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We begin with three similarly named composers, who were, so far as I am aware, not related to each other. George Crowe, worth a mention for his genre miniature Wild Goose Chase; A. Gwyllym Crowe, active early in the 20th Century, apparently notable as a composer of waltzes whose titles included English Beauties, Fairie Voices and See Saw; and Thomas Crowe, also from the first half of the 20th Century and mainly responsible for both sacred and secular popular songs. His titles included the four-piece song cycle The Elves and Fairies of Homeland, a setting of Psalm 23, Hark the Glad Sound and The Land Which No Mortal May Know.

Monte Crick, whose floreat was the 1930s and 1940s, was primarily a composer for the light musical stage in pieces such as the musical play She Shall Have Music, whose score he penned jointly with the theatre director Christopher Fry. This was produced at the Saville Theatre in 1934, and the revue, Beyond Compère. Crick also published a number of separate songs, among them A Cloud, March! March! and The Toy Train.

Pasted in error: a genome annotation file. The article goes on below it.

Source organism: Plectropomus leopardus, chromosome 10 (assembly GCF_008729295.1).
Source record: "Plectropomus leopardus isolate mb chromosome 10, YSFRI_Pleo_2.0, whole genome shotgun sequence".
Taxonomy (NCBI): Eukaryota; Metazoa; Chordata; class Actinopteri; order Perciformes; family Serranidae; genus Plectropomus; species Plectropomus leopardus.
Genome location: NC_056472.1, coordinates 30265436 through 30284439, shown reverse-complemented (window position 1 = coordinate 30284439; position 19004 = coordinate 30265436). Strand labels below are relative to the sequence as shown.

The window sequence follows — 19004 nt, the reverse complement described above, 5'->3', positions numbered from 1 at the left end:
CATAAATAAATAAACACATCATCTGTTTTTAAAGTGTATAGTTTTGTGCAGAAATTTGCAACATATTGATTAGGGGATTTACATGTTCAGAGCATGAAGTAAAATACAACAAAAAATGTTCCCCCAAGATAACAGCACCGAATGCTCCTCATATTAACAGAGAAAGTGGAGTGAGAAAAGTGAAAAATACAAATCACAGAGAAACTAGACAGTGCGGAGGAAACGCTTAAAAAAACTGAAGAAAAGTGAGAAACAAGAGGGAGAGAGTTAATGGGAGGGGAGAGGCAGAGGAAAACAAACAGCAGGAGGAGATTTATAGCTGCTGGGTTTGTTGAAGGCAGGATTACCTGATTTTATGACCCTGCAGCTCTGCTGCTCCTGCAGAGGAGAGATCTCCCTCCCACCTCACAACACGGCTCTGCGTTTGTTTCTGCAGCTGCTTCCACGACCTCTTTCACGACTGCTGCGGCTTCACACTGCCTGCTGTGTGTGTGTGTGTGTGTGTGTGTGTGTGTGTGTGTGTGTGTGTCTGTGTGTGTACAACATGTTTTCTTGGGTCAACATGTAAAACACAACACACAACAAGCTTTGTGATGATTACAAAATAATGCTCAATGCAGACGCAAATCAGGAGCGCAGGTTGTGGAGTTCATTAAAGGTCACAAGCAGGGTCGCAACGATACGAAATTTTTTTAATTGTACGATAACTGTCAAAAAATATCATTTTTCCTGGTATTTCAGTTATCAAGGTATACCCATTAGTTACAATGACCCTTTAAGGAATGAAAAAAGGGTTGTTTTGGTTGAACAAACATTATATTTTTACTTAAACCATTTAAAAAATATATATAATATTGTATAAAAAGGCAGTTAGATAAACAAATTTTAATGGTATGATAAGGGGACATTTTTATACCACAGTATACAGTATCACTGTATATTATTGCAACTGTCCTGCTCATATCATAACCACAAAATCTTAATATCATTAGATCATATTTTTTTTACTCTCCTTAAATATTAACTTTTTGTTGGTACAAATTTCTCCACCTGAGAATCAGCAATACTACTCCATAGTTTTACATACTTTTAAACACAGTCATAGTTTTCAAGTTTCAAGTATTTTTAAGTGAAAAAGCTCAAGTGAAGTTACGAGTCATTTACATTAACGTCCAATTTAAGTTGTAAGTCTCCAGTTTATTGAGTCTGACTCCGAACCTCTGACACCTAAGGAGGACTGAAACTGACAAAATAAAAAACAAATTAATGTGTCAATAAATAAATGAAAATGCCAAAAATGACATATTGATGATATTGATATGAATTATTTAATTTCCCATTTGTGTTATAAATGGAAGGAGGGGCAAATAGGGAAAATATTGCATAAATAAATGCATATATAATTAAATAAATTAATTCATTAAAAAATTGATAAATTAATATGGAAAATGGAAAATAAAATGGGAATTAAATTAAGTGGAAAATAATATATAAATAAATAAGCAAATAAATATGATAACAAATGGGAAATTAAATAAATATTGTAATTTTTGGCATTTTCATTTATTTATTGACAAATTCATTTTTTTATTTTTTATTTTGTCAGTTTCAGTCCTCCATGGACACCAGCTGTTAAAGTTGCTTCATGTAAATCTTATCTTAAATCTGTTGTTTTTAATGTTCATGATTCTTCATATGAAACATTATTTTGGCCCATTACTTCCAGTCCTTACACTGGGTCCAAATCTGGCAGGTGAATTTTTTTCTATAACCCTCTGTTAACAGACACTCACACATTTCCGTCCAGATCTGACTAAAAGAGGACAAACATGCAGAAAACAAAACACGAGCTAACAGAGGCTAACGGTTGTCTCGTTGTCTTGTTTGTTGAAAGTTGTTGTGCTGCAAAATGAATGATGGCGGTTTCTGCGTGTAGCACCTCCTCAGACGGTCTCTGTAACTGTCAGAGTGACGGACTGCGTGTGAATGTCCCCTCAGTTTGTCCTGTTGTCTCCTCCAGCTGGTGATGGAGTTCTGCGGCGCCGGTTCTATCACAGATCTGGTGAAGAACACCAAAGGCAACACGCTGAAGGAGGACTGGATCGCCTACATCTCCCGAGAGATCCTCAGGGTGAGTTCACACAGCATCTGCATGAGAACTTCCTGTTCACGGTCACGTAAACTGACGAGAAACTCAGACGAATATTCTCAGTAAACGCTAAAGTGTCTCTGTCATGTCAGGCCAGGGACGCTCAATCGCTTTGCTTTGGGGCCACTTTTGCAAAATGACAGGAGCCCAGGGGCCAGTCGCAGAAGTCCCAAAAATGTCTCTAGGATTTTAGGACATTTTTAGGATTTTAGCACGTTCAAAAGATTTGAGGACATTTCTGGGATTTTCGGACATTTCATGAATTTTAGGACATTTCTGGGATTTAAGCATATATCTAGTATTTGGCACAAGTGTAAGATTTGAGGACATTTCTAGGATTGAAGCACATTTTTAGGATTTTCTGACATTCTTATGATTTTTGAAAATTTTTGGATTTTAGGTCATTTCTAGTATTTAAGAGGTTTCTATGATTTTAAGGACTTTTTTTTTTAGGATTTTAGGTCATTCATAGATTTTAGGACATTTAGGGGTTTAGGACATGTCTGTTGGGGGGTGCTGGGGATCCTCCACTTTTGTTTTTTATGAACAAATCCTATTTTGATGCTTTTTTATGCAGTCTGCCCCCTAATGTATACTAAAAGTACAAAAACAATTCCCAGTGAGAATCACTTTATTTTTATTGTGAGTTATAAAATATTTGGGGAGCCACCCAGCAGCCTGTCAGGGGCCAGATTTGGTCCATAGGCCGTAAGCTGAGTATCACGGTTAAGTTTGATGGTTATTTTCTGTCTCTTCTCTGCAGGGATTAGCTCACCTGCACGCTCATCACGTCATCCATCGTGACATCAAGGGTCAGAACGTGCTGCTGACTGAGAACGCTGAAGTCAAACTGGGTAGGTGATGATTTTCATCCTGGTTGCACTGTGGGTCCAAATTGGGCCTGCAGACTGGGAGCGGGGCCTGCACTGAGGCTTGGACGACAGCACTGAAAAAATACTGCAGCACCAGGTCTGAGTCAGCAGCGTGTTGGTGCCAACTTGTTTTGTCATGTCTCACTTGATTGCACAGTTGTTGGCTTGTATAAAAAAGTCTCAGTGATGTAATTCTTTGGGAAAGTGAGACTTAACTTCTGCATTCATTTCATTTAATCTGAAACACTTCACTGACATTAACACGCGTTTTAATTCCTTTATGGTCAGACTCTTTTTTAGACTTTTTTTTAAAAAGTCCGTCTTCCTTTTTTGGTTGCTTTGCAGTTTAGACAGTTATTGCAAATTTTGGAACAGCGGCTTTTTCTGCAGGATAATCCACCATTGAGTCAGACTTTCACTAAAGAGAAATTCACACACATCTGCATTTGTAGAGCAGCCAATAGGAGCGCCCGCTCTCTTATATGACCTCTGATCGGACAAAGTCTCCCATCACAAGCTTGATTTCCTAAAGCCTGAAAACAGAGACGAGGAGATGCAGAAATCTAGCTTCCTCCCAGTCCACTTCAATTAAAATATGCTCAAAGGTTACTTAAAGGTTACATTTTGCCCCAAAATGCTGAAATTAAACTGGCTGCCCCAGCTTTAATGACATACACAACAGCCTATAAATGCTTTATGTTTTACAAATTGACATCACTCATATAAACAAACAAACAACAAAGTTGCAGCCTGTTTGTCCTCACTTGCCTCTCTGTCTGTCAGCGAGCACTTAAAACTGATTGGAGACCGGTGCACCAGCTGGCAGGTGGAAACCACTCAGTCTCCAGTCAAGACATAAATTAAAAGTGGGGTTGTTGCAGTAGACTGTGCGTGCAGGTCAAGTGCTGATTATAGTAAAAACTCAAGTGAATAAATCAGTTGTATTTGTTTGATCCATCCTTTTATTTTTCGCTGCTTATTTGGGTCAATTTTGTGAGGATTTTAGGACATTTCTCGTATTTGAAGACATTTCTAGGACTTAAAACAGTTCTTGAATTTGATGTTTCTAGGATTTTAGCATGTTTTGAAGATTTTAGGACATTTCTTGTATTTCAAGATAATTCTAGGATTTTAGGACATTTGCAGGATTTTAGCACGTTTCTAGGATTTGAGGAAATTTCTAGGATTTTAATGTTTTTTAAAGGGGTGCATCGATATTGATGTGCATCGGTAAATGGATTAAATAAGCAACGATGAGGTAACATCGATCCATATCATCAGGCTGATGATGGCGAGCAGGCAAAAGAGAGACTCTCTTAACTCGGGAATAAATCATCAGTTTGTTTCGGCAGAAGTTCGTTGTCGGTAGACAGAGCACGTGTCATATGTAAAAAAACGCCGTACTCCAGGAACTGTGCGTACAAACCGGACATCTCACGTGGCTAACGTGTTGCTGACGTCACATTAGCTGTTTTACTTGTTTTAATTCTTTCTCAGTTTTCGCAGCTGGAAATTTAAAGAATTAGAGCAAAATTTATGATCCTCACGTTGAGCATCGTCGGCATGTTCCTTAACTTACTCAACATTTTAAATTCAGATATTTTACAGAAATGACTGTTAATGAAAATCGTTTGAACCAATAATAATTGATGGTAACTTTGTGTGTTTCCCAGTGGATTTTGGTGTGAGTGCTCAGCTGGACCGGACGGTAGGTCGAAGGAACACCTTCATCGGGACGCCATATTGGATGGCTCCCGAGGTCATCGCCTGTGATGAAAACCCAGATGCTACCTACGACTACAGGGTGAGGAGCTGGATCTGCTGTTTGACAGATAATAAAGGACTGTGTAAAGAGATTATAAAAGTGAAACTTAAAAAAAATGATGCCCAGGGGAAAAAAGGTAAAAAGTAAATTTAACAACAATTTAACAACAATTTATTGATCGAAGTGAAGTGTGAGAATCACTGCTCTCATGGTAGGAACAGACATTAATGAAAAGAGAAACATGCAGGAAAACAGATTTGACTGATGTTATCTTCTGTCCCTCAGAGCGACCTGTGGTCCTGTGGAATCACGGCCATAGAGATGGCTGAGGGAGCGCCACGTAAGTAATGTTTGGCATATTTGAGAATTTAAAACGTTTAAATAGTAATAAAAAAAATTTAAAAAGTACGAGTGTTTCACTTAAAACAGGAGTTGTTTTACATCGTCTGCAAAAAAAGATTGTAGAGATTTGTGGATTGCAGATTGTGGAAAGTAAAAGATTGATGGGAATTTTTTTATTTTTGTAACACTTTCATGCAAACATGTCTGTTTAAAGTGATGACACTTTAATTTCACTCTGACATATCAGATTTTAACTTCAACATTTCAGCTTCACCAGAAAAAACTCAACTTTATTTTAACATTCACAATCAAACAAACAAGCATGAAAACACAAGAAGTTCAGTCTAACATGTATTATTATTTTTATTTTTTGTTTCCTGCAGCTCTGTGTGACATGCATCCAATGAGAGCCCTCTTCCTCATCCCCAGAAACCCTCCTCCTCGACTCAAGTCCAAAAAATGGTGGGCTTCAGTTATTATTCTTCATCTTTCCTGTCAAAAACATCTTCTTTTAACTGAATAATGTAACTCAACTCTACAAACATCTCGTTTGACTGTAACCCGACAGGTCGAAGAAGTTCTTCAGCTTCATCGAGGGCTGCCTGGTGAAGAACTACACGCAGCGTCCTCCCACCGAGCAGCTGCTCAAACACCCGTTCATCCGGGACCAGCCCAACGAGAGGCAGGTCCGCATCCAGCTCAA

Finally, there is John F. Larchet (1885-1967), who drew inspiration from the Irish folk tradition with his orchestral numbers, mostly for strings, entitled Irish Airs (two sets), Macananty's Reel and the Two Characteristic Pieces, entitled Carlow Tune and Tinkerís Wedding.

Philip L Scowcroft

April 2002

Enquiries to Philip at

8 Rowan Mount



Philip's book 'British Light Music Composers' (ISBN 0903413 88 4) is currently out of print.

E-mail enquiries (but NOT orders) can be directed to Rob Barnett at

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